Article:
August 17, 2015

People have asked me before, what is it like to live with a mental illness? I’ve been thinking about this question a lot recently.

Until a few months ago, I would have given the answer that I thought they wanted to hear, or I would have shrugged my shoulders and not really known what to say. I didn’t really know what it was like to live with a mental illness, because my mental illness was my life; it was all I really knew, and I couldn’t imagine life without it.

I was first diagnosed with an eating disorder at sixteen

I had first been diagnosed with an eating disorder when I was sixteen, but the thoughts and behaviours that completely controlled me over the next four years - in the form of depression, anxiety and self-harm - had always been there. I didn’t know what it was like to live without feelings of self-hatred and a voice in my head that constantly told me why I was inadequate, disgusting, worthless and simply wrong in every way.

I didn’t know it was possible to live without constantly panicking about what I was eating and how much I weighed, or without having panic attacks and extended periods of time where I wanted nothing more than to fall asleep and never wake up. To ask me what it was like to live with a mental illness was to separate the illness from myself, from my life, as if it was some kind of additional thing. This wasn’t the case. The illness was my life; it seemed that to live without it was to stop living.

If you ask me now, my answer would be different. For me, living with a mental illness that controlled every thought and behaviour was not really living at all. On a good day, I was coping with a mental illness. On a bad day I was unable to cope. At no point was I fully living my life.

Having been controlled by illness for so long, the idea of living a life without it controlling you, is terrifying. It is unknown, unfamiliar and feels impossible. I remember counsellors and psychiatrists talking about recovery, and I remember being terrified of the prospect. I hated being ill, but I didn’t know who I was if I wasn’t ill. I didn’t believe it was possible not to be ill. Even as I went through the recovery process, I was waiting for the illness to come back, almost welcoming it back at times, because I didn’t know how to be without it.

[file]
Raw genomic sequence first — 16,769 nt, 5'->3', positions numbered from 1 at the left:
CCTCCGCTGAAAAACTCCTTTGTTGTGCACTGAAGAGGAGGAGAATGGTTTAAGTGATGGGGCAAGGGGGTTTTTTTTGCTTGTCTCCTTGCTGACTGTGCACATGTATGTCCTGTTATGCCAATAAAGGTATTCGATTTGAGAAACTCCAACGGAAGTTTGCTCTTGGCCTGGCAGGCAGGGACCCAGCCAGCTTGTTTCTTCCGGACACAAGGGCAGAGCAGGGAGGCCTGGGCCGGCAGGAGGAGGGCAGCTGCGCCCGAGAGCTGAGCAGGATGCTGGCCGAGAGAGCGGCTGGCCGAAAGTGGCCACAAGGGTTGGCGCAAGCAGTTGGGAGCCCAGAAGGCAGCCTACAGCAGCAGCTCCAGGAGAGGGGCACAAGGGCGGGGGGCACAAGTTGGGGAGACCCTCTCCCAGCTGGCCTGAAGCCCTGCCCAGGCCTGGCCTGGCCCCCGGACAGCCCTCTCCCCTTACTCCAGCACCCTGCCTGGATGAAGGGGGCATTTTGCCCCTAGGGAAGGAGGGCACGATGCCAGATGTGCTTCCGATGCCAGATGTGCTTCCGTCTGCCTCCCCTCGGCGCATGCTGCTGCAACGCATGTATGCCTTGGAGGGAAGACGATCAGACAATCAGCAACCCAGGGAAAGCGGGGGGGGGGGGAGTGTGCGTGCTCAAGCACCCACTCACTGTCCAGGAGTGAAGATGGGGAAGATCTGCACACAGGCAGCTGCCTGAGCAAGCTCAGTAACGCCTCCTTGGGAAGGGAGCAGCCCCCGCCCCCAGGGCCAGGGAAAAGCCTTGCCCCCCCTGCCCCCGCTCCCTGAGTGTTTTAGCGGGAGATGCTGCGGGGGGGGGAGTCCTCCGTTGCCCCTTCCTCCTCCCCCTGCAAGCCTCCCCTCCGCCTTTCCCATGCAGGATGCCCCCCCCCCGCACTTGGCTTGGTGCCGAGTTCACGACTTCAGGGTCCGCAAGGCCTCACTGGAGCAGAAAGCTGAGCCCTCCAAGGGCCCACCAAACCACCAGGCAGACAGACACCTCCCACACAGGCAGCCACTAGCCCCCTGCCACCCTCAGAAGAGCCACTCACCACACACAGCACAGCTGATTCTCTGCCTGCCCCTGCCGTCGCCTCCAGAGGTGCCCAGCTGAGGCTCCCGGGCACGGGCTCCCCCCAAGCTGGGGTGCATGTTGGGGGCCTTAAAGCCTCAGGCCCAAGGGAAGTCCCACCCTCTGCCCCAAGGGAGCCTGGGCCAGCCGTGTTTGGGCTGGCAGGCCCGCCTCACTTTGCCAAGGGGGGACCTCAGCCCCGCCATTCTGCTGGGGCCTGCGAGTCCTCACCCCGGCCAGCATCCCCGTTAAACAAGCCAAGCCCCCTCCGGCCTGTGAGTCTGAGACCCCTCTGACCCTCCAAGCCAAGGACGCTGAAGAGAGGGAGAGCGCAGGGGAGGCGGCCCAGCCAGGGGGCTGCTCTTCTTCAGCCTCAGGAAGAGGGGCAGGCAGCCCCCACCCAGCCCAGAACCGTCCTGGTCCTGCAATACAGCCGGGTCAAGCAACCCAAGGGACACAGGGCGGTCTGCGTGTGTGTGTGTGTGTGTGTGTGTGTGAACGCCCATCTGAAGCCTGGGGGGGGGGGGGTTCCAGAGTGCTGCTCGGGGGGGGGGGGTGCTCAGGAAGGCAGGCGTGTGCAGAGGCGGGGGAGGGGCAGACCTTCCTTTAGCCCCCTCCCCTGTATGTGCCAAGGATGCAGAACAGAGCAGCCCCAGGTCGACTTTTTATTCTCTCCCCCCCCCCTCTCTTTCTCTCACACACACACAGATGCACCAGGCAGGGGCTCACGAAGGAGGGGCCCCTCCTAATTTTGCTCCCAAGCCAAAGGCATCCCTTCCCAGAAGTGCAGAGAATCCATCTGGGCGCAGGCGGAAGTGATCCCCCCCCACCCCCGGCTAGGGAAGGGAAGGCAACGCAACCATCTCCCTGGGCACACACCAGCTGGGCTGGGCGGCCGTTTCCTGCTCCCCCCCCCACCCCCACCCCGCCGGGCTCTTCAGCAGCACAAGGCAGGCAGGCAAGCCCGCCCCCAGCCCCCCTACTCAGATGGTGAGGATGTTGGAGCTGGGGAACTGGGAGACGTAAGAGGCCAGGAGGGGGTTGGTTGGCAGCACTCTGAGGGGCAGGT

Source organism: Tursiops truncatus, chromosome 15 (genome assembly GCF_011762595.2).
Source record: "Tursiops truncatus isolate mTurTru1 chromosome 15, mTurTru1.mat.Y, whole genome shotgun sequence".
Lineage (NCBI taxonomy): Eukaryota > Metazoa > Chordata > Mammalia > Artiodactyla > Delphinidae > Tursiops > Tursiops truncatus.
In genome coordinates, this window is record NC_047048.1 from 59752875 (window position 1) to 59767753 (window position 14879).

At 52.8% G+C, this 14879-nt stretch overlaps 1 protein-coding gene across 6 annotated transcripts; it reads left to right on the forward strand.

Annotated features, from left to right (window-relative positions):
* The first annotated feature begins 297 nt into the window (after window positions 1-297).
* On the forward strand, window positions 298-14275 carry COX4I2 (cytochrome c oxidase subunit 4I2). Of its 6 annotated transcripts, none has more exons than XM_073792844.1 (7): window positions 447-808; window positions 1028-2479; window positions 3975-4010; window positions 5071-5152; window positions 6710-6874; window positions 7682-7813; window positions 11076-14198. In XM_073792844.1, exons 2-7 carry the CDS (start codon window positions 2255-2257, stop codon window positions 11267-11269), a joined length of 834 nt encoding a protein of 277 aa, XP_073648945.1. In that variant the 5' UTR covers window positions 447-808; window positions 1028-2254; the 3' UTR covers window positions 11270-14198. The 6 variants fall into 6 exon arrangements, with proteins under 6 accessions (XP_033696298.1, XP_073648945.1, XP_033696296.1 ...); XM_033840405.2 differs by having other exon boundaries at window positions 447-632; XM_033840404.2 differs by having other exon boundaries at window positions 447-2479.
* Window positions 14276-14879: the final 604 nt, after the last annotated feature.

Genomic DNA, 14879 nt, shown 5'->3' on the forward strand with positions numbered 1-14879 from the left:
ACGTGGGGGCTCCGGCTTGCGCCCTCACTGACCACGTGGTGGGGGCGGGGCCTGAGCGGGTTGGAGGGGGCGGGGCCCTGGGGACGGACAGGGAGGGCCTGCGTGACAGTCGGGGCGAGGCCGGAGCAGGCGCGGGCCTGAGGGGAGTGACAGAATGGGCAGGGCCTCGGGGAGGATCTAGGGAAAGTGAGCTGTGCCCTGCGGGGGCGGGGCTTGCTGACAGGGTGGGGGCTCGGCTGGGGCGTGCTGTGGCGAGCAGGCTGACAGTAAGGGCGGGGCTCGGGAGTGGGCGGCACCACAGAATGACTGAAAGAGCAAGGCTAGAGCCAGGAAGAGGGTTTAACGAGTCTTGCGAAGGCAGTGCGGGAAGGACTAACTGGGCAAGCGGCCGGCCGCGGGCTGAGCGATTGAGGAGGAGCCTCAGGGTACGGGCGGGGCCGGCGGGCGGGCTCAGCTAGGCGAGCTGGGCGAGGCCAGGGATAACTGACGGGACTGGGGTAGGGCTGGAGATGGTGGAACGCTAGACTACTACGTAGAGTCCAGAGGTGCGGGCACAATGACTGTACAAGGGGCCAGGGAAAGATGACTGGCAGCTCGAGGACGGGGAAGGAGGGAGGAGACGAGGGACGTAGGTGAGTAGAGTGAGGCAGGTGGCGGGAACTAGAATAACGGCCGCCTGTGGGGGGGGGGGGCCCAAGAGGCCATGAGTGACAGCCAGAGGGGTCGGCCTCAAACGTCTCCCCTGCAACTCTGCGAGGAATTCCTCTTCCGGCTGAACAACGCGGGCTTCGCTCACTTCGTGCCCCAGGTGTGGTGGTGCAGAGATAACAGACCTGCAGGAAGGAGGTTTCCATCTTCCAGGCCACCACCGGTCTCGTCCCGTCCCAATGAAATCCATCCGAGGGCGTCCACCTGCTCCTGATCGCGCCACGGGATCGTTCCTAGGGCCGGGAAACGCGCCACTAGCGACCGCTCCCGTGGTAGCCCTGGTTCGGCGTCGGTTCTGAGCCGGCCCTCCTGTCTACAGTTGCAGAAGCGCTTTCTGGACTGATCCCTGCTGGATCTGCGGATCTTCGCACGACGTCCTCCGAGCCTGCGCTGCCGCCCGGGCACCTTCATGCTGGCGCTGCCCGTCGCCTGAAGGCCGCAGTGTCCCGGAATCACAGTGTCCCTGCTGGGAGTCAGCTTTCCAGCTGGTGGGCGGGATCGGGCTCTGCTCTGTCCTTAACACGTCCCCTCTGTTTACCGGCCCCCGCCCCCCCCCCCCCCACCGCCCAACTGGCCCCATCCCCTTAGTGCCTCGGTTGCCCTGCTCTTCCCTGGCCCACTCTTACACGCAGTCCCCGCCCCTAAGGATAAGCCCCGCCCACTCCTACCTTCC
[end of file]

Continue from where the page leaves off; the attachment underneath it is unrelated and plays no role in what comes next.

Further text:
But through this period of recovery, I have been extremely blessed with wonderfully patient counsellors who have helped me see that I deserve, and can have, a life that isn’t controlled by mental illness. I have learnt to express emotion and talk rather than burying everything and taking my anger and sadness out on myself. I am a Christian, and have learnt to lean on Jesus as my rock rather than running away from love and finding my security in the numbness that illness offered me. I have learnt that it is okay not to be okay. It is okay to have good days and bad days and make mistakes and not be perfect.  I have learnt that Abby can have a life.

Recovery is challenging, but it’s worth it

Recovery is an ongoing process, and it is a hard one. But it is worth it. I am twenty years old, and I feel alive for the first time. There are things I can do now that I couldn’t have even imagined doing a few months ago. These things aren’t easy, but they are possible, and they are becoming less and less scary.

I can laugh and cry and express myself rather than being too scared to do so. I can eat a piece of cake with a friend without feeling guilty for days afterwards. I can make a mistake without needing to self-harm to numb the shame and fear that I felt. I can let people in, and be myself around them without constantly fearing that they are about to run away. I don’t have to suppress every emotion through fear that I might completely fall apart if I let anything out. I can talk about the things I am struggling with without feeling too much guilt, because I have learnt that I have a voice and that I am allowed to use it.

Recovery is painful and scary and full of bumps, but it is worth it. If you are struggling with a mental illness, you aren’t alone, and it doesn’t have to be like this forever. You deserve support. You deserve happiness. You deserve a life.

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